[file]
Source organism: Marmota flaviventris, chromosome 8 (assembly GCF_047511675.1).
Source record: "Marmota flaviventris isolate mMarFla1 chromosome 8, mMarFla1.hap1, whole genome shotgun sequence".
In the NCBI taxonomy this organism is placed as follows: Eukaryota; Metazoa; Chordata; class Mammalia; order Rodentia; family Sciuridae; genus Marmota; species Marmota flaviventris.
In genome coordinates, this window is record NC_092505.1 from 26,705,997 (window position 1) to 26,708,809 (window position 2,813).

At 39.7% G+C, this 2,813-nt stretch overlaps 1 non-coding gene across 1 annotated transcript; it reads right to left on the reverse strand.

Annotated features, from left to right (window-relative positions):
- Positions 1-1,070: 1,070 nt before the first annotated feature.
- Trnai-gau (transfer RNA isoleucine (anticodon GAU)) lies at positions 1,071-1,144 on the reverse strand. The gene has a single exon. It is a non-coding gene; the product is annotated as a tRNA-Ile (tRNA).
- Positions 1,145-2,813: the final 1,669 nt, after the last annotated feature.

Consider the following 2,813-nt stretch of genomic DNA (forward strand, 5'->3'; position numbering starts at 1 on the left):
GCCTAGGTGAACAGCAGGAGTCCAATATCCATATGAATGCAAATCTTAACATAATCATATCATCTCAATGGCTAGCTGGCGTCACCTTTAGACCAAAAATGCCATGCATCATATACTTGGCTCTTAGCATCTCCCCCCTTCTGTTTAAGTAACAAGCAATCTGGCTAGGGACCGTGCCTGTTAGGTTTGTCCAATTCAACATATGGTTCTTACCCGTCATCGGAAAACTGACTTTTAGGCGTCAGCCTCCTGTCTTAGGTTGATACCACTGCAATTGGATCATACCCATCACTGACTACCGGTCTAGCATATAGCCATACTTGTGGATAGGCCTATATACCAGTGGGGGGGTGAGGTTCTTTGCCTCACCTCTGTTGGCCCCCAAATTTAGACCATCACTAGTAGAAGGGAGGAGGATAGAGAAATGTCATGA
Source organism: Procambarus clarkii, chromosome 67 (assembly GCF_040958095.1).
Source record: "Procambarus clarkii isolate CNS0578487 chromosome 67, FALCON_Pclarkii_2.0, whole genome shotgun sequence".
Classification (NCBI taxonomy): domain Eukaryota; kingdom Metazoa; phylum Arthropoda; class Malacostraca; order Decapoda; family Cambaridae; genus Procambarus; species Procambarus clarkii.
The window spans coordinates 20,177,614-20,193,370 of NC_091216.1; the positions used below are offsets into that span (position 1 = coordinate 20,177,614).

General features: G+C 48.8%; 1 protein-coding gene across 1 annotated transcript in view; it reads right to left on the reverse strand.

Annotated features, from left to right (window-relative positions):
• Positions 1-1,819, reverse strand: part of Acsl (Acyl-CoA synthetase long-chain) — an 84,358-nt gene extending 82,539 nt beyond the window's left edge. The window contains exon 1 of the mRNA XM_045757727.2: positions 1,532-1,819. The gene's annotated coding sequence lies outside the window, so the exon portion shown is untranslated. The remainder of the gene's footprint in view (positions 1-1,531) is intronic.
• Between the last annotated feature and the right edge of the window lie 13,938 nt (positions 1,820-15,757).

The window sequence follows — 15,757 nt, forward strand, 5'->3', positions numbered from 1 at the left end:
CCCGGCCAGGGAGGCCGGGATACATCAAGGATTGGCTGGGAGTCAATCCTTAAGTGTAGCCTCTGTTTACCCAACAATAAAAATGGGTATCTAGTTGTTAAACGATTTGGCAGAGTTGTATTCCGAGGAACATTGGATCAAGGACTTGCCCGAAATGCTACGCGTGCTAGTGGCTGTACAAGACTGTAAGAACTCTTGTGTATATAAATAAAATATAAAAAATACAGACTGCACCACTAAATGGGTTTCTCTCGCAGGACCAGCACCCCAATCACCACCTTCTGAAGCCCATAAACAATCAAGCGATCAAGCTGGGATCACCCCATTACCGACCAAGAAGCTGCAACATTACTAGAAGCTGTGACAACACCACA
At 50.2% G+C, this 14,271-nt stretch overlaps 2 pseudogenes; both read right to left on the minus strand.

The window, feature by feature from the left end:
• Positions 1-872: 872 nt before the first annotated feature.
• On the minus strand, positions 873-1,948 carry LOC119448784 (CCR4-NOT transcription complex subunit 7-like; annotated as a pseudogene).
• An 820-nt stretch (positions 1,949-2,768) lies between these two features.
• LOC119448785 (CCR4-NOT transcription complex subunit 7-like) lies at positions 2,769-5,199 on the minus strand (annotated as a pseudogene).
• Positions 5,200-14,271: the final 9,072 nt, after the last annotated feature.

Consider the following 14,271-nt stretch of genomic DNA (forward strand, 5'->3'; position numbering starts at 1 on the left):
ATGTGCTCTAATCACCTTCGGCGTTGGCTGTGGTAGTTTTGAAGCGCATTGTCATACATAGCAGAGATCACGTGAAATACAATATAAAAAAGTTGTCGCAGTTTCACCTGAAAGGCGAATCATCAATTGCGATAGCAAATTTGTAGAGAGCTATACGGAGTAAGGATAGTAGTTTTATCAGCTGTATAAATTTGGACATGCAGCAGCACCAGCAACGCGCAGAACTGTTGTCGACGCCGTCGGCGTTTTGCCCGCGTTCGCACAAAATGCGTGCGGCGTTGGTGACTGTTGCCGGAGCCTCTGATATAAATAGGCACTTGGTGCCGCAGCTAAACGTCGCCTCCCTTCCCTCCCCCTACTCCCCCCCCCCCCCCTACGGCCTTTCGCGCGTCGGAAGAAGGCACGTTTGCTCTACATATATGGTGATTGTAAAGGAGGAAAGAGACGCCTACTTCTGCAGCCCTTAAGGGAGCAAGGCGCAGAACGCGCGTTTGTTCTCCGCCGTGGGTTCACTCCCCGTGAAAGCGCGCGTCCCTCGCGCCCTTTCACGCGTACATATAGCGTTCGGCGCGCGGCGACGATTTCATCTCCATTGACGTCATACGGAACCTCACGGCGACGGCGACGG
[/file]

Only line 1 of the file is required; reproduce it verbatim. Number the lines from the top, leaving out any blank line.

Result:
Source organism: Marmota flaviventris, chromosome 8 (assembly GCF_047511675.1).